In recent years though, Tiffany’s — much like its contemporaries — has had to revolutionize their approach in embracing this new breed of multigenerational shoppers. Since the company hired Alessandro Bogliolo as their new CEO las year, Tiffany’s has been actively  implementing a six-point plan to revitalize the brand and enhance the customer experience to ultimately attract a younger audience. After all, that’s what millennials and Generation Z want: 26% of them prefer shopping in-store for the sensory experience of touching, feeling and of course, trying on merchandise. And Bogliolo is listening, starting Tiffany’s reinvention plan with an online campaign that appeals to the visual and aspirational desires of the new generation. The campaign, appropriately named Believe in Dreams, will launch Tiffany’s Paper Flowers collection where they’ve partnered with Spotify to release a reimagined version of the classic “Moon River” featuring Elle Fanning and hip-hop artist A$AP Ferg on vocals. In the movie Breakfast at Tiffany’s, Holly Golightly declares that “the only thing that does any good is to jump in a cab and go to Tiffany’s.” Nowadays you can do so much more when you get there. Visitors can browse the latest collections on display, make a reservation for tea at The Blue Box Cafe and for the posher clientele, schedule an appointment at the Tiffany Salon, a private showroom to procure custom jewelry designs.

Tiffany’s is a company worth its weight in diamonds

Nearly a year later, Bogliolo’s efforts seem to be working, as the luxury brand saw a 32% increase in stock valuation this quarter with its stock price is holding steady. In addition to these experiential concepts, Tiffany & Co.’s longstanding commitment to affecting positive change beyond its business is sure to woo millennials who lean into brands with purpose. Their recent Sustainability Report highlights efforts to promote responsible mining, combat climate change and publicly advocate to empower women in both the workplace and marketplace.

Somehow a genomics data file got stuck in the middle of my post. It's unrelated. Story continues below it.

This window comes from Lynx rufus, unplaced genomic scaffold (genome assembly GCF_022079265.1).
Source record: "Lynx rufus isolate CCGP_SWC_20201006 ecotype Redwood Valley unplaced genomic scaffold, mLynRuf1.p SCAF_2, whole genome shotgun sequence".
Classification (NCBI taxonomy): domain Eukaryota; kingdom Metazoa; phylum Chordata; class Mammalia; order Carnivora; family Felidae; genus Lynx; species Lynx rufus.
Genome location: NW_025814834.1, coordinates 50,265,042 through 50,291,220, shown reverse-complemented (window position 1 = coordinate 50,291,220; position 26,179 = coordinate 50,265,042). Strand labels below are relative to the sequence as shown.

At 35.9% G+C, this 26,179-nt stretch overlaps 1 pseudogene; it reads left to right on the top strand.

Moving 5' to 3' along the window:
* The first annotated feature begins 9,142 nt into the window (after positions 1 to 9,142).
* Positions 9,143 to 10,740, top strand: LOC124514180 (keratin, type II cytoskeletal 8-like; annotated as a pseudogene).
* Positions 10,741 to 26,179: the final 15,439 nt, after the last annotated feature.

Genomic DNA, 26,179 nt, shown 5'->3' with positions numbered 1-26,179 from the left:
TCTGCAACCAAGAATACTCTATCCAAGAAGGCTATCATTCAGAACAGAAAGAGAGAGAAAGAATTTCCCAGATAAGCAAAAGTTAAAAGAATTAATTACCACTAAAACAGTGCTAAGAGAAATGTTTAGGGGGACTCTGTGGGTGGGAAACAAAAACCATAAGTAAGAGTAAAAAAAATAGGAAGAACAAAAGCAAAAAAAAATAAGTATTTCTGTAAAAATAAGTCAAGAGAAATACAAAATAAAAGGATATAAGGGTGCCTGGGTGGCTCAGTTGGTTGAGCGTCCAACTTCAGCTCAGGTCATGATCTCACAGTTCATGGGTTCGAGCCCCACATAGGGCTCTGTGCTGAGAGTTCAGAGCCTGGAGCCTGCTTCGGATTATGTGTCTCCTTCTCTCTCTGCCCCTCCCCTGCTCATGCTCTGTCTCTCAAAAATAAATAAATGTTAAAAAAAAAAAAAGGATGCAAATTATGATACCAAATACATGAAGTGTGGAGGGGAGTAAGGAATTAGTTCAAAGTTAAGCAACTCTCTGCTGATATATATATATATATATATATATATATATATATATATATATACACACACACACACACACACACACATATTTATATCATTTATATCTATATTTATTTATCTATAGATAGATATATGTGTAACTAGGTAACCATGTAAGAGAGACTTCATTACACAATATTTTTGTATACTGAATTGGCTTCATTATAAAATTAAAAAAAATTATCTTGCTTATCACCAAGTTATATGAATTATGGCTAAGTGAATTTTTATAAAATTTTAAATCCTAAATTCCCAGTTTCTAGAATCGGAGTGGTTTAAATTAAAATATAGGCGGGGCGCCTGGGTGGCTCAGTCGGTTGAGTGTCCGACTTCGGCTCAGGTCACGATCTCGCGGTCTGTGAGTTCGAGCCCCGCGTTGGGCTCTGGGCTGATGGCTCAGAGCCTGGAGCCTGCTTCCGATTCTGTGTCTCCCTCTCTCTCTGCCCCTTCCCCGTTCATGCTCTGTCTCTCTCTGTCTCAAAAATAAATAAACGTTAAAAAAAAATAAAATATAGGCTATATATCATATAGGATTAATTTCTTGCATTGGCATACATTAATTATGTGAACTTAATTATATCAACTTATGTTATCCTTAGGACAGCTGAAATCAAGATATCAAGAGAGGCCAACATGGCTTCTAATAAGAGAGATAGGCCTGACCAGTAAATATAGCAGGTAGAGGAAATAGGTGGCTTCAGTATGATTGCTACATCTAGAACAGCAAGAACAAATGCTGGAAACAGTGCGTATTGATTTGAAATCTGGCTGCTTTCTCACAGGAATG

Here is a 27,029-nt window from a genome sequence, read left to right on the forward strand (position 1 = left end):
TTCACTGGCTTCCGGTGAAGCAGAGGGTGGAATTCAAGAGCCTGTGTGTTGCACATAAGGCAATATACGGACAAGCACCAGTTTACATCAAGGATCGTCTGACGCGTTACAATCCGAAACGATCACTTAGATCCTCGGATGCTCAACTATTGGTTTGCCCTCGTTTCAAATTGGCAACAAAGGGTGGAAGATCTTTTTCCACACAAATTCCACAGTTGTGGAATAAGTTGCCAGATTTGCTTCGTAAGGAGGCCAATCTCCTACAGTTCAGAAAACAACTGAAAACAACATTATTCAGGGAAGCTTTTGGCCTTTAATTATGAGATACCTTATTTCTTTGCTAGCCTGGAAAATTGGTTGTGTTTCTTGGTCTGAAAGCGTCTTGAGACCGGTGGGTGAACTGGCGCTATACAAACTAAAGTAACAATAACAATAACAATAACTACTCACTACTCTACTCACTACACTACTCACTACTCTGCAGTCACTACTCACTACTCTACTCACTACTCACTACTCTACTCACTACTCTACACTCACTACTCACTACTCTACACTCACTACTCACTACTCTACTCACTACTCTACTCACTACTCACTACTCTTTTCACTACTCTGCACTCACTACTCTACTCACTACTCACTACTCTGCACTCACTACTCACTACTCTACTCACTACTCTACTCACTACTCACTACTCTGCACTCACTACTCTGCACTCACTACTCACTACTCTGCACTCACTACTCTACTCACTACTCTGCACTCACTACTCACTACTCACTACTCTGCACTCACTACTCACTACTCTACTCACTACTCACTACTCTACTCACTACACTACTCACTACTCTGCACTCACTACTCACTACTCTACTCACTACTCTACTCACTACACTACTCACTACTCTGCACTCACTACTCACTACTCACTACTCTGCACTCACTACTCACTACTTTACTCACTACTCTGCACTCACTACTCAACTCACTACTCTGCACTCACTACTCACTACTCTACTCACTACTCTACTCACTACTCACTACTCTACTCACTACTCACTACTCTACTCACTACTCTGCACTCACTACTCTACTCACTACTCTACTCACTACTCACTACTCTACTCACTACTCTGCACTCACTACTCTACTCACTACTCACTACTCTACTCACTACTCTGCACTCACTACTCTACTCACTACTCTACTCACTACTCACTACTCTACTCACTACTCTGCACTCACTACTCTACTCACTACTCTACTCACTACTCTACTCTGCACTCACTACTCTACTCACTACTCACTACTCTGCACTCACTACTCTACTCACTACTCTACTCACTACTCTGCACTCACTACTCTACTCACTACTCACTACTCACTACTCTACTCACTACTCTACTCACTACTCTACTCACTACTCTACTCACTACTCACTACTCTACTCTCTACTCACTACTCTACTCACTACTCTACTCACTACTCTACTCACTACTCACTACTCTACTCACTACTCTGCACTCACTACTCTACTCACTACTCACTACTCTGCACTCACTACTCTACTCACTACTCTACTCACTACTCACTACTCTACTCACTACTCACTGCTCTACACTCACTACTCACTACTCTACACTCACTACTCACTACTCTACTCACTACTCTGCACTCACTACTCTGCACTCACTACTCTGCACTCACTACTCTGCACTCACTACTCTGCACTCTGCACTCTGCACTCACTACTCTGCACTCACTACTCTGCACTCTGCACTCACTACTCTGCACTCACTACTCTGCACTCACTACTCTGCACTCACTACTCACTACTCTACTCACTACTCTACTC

Bogliolo is reported to have said that Tiffany’s is in the business of surprising their customers, and he has a long list of projects planned in the coming year. One new endeavor involves the company’s real estate offering. Capitalizing on Nike’s recent exit from their flagship building next door, Tiffany’s will take over the space to deepen their footprint on New York’s gold coast. This will expand retail operations onto 57th street and upward into the Tiffany Building with the introduction of a state of the artisanal workshop to explore innovations in design and technology to craft jewelry. There are also plans to expand Tiffany’s reach globally: the company recently announced plans to enter emerging markets in China, Russia, India, Brazil and the Middle East.

Tiffany’s sure has come a long way from its little emporium on the corner of Broadway and Warren Street. An invested landlord on prestigious Fifth Avenue, the innovators have changed guard but continue to build the legacy empire worthy of the Tiffany Blue Box and its loyal customers, always with an eye on the future.

What are your online shopping habits? Do video and creative social media promotions influence your decisions? Email me to let me know, or better yet, follow me on Twitter for regular updates and musings about commercial real estate and the retail industry.

Anjee continues to be an insatiable enthusiast of all things retail. She’s a student of culture with a pulse on future shoppers and the fleeting trends constantly changing the retail landscape…driving retailers, landlords and developers crazy!

Read more in: